MANILA - The Armed Forces of the Philippines (AFP) allayed fears that national security would be compromised once China-backed telecommunications player DITO Telecommunity puts up facilities in its military camps.
"We looked at their proposal, it passed through our cognizance staff, including legal to ensure that the document and papers are in order," said AFP spokesperson Brig. Gen. Edgard Arevalo.
DITO, a consortium of Dennis Uy's Udenna Corp. and Chelsea Logistics with state-owned China Telecom, recently signed a deal with the Philippine military to build facilities inside military camps.
The deal has drawn concern over possible Chinese espionage.
According to China’s National Intelligence Law, which came into effect July 2017, organizations and citizens are ordered to support, assist and cooperate with national intelligence efforts. State institutions tasked with enforcing the NIL "may also demand that relevant organs, organizations and citizens provide necessary support, assistance and cooperation."
A New York Times editorial stated: "Spying for the state is a duty of the citizens and corporations of China under the law, much like paying taxes."
Arevalo, however, said DITO has yet to install anything in military camps.
"We have made sure that the necessary safeguards are there and we saw that to be in order. They have not put up anything yet. If they are going to do that, before they can build up the facility and if the facilities are already there standing and they have to maintain it and they have to do that every time, they have to be accompanied and escorted by military personnel. The connections are not in any way physical, there will be no connection except hosting or co-location," he said.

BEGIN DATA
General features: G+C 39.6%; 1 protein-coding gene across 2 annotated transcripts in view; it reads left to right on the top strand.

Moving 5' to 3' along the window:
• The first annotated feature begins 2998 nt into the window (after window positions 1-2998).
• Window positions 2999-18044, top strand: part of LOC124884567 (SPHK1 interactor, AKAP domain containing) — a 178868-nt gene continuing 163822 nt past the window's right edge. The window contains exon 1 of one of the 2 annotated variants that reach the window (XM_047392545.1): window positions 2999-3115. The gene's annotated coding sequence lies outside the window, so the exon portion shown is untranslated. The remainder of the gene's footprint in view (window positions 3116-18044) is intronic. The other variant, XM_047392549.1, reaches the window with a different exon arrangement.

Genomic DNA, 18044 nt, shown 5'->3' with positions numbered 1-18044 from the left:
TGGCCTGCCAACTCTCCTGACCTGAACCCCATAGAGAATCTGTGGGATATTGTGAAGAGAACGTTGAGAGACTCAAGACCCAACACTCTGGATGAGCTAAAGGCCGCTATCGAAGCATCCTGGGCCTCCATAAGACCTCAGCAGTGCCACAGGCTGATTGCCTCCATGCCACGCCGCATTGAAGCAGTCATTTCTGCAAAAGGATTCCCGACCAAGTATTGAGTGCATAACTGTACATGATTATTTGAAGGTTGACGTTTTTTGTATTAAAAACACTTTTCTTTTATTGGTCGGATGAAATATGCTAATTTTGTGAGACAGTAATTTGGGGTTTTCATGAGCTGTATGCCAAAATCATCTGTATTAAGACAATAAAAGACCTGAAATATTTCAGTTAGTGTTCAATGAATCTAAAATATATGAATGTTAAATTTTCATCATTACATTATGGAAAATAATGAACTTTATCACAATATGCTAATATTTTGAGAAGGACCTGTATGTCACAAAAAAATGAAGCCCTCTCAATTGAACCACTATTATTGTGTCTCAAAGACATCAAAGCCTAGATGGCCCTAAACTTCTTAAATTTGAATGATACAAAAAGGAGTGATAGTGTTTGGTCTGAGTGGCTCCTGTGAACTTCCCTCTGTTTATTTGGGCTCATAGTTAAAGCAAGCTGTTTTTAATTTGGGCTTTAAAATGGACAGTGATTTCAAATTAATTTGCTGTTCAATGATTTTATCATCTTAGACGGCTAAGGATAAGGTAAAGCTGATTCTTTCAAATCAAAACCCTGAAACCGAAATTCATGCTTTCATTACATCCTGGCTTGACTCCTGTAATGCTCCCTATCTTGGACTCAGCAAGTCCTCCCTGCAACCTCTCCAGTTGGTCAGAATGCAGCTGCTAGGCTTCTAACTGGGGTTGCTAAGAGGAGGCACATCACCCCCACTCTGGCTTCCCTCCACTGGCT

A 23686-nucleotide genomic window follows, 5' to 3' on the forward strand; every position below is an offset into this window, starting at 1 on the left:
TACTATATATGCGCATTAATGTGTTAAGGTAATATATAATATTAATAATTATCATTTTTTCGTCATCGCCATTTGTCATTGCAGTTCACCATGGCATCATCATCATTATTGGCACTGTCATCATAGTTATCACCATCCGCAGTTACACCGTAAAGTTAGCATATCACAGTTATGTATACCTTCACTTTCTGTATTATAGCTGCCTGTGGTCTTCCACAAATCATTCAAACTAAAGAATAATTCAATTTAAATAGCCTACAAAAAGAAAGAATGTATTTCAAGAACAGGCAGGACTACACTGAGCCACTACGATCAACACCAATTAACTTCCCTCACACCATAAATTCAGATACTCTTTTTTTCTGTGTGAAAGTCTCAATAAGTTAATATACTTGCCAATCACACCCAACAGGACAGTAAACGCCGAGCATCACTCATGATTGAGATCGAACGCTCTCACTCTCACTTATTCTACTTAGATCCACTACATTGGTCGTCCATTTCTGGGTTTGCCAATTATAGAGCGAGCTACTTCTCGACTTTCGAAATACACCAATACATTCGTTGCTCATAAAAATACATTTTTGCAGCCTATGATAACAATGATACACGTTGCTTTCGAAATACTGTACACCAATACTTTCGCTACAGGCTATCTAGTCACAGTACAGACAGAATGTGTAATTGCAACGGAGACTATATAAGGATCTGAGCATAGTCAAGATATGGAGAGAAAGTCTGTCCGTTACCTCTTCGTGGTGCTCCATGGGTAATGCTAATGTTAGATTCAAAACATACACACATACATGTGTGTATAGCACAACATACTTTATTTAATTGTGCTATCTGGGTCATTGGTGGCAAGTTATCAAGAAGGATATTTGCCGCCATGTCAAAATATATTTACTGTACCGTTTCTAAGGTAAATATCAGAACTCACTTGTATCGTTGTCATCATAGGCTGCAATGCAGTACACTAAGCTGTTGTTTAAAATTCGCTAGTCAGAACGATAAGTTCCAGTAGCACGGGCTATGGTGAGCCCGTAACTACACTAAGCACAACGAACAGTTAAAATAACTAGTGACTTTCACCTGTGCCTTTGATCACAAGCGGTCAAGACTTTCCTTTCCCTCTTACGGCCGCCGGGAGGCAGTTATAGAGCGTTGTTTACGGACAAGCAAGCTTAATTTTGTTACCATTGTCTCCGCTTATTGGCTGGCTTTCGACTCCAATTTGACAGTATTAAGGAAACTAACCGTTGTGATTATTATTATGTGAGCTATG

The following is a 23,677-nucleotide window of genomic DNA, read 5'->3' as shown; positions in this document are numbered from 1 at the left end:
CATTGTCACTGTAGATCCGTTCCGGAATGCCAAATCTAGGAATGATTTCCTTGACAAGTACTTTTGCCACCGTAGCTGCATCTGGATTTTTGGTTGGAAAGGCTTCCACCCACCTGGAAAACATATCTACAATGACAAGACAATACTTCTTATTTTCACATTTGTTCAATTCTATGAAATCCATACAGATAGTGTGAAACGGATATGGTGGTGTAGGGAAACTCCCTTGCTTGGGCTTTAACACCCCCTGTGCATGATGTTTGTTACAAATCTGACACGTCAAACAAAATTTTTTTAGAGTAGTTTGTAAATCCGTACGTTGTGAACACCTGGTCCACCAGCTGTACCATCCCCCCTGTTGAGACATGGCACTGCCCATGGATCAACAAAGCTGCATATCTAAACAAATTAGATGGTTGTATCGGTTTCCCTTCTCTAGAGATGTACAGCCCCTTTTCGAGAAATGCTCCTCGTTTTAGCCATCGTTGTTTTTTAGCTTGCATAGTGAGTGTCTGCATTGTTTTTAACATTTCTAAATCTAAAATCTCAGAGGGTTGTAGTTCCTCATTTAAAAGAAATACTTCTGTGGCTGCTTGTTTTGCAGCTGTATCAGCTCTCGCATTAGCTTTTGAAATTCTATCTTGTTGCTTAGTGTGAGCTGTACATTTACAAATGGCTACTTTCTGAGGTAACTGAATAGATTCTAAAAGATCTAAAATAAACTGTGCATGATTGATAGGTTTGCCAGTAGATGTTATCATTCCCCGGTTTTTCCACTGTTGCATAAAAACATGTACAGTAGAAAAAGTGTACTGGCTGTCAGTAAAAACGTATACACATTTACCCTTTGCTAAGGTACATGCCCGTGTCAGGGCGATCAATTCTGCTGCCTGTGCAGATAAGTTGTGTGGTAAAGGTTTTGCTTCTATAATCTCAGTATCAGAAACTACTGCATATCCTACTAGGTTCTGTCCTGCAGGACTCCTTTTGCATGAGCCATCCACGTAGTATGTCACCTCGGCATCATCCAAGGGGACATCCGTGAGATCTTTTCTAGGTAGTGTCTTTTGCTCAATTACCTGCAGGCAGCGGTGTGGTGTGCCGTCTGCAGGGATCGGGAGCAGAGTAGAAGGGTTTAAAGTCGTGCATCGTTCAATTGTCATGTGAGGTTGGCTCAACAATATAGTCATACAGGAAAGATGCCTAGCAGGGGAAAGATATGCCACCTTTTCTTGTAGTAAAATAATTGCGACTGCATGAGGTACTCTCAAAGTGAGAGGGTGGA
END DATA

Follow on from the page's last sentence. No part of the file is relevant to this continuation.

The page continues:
He added that the agreement signed between the AFP and DITO is the same with those they've extended to two other telco players.
"This is no different from the privilege that was given to Globe and Smart. They have their facilities also within our camps," he pointed out.
Arevalo stressed that one of the mandates of the AFP is to protect critical infrastructures and key facilities, including telecommunication facilities.
"The Armed Forces of the Philippines is just as concerned when it comes to security. The inherent predisposition of the AFP is toward security," he said.
DITO Telecommunity, formerly known as Mislatel, received its license to operate in July and is expected to begin commercial operations by 2020.
The AFP spokesperson also defended Chief of Staff Gen. Benjamin Madrigal who is set to retire on Sept. 24. He said Madrigal did not approve the deal but only signed and endorsed it to the secretary of National Defense.
"The final and approving authority will be the secretary of National Defense so I don't think General Madrigal committed any wrong," he said.
Defense Secretary Delfin Lorenzana is out of the country on official business and will return to Manila on Sept. 20.
He earlier said he has yet to approve the deal with DITO Telecommunity.
Director Arsenio Andolong, spokesperson of the Department of National Defense, said the Defense Department has concerns over the agreement, consistent with public concerns over national security and cybersecurity.
“Nothing unusual, just that when somebody puts something up inside camp, we have to look into this always,” said Andolong. “As with any proponent or entity that wishes to put up any infra inside camp, we have a concern always.”